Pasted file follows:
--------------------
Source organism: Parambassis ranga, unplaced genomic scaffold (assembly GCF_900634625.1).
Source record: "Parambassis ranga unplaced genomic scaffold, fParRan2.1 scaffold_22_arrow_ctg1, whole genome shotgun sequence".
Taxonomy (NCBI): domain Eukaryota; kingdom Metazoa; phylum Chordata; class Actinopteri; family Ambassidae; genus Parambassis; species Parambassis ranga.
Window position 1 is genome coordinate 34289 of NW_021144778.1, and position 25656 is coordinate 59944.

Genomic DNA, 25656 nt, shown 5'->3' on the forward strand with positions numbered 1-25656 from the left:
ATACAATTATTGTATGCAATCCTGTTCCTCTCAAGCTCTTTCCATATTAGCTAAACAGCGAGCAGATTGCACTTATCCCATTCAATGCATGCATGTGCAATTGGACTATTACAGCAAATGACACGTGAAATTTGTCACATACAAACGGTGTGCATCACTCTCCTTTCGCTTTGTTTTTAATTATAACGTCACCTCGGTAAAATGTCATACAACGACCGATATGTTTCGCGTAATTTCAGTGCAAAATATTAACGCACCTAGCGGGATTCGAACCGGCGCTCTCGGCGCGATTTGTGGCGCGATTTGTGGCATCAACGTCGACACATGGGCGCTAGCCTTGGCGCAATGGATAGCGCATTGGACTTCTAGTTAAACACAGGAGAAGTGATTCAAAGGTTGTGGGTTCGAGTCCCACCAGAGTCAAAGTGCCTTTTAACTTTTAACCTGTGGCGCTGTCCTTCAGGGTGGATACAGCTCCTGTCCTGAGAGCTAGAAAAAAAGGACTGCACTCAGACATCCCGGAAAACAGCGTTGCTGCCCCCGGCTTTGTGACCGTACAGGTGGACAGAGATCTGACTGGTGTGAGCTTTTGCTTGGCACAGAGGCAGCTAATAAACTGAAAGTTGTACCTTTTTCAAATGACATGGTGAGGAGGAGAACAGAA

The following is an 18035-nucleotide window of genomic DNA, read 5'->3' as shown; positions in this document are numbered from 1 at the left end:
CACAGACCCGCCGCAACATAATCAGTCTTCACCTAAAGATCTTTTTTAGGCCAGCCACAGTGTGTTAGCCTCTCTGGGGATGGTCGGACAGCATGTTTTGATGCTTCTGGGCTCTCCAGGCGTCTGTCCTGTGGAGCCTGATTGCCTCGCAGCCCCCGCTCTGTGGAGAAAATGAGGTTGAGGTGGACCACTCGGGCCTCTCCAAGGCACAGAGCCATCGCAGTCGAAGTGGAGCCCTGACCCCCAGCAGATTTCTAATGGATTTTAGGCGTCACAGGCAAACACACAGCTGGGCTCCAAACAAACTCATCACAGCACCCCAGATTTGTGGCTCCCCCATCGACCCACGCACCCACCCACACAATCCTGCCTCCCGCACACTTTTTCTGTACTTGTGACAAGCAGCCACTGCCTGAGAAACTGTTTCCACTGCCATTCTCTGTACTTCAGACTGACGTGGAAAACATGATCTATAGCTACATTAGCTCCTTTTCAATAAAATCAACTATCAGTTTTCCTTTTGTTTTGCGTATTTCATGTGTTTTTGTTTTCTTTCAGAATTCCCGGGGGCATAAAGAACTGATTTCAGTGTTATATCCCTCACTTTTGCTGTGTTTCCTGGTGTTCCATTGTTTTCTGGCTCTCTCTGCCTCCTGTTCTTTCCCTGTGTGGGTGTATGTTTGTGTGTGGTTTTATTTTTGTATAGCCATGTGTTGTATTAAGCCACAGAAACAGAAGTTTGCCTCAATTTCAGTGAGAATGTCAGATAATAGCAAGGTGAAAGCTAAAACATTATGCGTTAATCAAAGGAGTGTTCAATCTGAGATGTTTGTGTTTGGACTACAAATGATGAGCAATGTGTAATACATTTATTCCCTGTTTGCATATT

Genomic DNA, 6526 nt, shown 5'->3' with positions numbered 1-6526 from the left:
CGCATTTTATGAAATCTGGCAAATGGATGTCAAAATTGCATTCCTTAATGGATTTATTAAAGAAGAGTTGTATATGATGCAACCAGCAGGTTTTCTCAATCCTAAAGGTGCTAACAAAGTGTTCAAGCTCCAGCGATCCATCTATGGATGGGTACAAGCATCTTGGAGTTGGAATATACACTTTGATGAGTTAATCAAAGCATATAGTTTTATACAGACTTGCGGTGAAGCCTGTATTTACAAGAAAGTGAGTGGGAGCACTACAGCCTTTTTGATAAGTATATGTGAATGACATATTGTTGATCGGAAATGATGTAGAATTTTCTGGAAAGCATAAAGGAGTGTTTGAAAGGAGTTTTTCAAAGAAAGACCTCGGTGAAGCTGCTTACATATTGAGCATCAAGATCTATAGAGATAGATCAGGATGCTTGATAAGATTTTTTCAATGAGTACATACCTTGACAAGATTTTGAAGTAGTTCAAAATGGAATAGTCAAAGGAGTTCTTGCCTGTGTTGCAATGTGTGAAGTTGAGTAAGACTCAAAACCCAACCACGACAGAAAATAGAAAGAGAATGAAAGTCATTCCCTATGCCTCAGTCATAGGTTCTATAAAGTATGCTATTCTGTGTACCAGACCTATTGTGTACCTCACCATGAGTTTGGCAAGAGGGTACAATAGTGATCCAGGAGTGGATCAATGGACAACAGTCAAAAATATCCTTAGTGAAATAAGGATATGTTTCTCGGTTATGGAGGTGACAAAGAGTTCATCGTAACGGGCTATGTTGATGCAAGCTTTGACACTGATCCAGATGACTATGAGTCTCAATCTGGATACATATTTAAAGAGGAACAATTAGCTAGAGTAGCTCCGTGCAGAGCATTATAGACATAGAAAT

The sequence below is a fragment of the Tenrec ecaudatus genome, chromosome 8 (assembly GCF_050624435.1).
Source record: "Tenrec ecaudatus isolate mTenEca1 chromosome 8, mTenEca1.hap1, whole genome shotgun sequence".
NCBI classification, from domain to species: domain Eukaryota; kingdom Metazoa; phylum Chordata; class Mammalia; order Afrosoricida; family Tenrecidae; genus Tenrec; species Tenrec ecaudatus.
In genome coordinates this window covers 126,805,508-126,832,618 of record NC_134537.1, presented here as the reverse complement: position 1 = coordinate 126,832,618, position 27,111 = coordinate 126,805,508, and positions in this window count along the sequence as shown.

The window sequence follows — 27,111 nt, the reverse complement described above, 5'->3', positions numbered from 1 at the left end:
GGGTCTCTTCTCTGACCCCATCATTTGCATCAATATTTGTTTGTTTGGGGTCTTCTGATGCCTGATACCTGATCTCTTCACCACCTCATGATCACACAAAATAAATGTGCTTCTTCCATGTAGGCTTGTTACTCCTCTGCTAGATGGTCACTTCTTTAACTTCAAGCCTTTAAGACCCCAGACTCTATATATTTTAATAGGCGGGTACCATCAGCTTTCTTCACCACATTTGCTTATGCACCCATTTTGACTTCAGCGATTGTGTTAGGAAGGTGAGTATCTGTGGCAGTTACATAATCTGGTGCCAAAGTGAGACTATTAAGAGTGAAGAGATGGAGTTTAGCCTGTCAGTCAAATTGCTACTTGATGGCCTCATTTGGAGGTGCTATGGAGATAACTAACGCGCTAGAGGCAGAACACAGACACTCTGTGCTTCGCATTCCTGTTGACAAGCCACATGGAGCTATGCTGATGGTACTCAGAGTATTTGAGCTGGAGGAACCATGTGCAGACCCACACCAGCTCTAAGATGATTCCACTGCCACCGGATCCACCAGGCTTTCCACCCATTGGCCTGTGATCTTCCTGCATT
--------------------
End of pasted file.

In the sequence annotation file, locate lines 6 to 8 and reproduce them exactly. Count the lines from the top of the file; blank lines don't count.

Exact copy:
ATACAATTATTGTATGCAATCCTGTTCCTCTCAAGCTCTTTCCATATTAGCTAAACAGCGAGCAGATTGCACTTATCCCATTCAATGCATGCATGTGCAATTGGACTATTACAGCAAATGACACGTGAAATTTGTCACATACAAACGGTGTGCATCACTCTCCTTTCGCTTTGTTTTTAATTATAACGTCACCTCGGTAAAATGTCATACAACGACCGATATGTTTCGCGTAATTTCAGTGCAAAATATTAACGCACCTAGCGGGATTCGAACCGGCGCTCTCGGCGCGATTTGTGGCGCGATTTGTGGCATCAACGTCGACACATGGGCGCTAGCCTTGGCGCAATGGATAGCGCATTGGACTTCTAGTTAAACACAGGAGAAGTGATTCAAAGGTTGTGGGTTCGAGTCCCACCAGAGTCAAAGTGCCTTTTAACTTTTAACCTGTGGCGCTGTCCTTCAGGGTGGATACAGCTCCTGTCCTGAGAGCTAGAAAAAAAGGACTGCACTCAGACATCCCGGAAAACAGCGTTGCTGCCCCCGGCTTTGTGACCGTACAGGTGGACAGAGATCTGACTGGTGTGAGCTTTTGCTTGGCACAGAGGCAGCTAATAAACTGAAAGTTGTACCTTTTTCAAATGACATGGTGAGGAGGAGAACAGAA

The following is an 18035-nucleotide window of genomic DNA, read 5'->3' as shown; positions in this document are numbered from 1 at the left end:
CACAGACCCGCCGCAACATAATCAGTCTTCACCTAAAGATCTTTTTTAGGCCAGCCACAGTGTGTTAGCCTCTCTGGGGATGGTCGGACAGCATGTTTTGATGCTTCTGGGCTCTCCAGGCGTCTGTCCTGTGGAGCCTGATTGCCTCGCAGCCCCCGCTCTGTGGAGAAAATGAGGTTGAGGTGGACCACTCGGGCCTCTCCAAGGCACAGAGCCATCGCAGTCGAAGTGGAGCCCTGACCCCCAGCAGATTTCTAATGGATTTTAGGCGTCACAGGCAAACACACAGCTGGGCTCCAAACAAACTCATCACAGCACCCCAGATTTGTGGCTCCCCCATCGACCCACGCACCCACCCACACAATCCTGCCTCCCGCACACTTTTTCTGTACTTGTGACAAGCAGCCACTGCCTGAGAAACTGTTTCCACTGCCATTCTCTGTACTTCAGACTGACGTGGAAAACATGATCTATAGCTACATTAGCTCCTTTTCAATAAAATCAACTATCAGTTTTCCTTTTGTTTTGCGTATTTCATGTGTTTTTGTTTTCTTTCAGAATTCCCGGGGGCATAAAGAACTGATTTCAGTGTTATATCCCTCACTTTTGCTGTGTTTCCTGGTGTTCCATTGTTTTCTGGCTCTCTCTGCCTCCTGTTCTTTCCCTGTGTGGGTGTATGTTTGTGTGTGGTTTTATTTTTGTATAGCCATGTGTTGTATTAAGCCACAGAAACAGAAGTTTGCCTCAATTTCAGTGAGAATGTCAGATAATAGCAAGGTGAAAGCTAAAACATTATGCGTTAATCAAAGGAGTGTTCAATCTGAGATGTTTGTGTTTGGACTACAAATGATGAGCAATGTGTAATACATTTATTCCCTGTTTGCATATT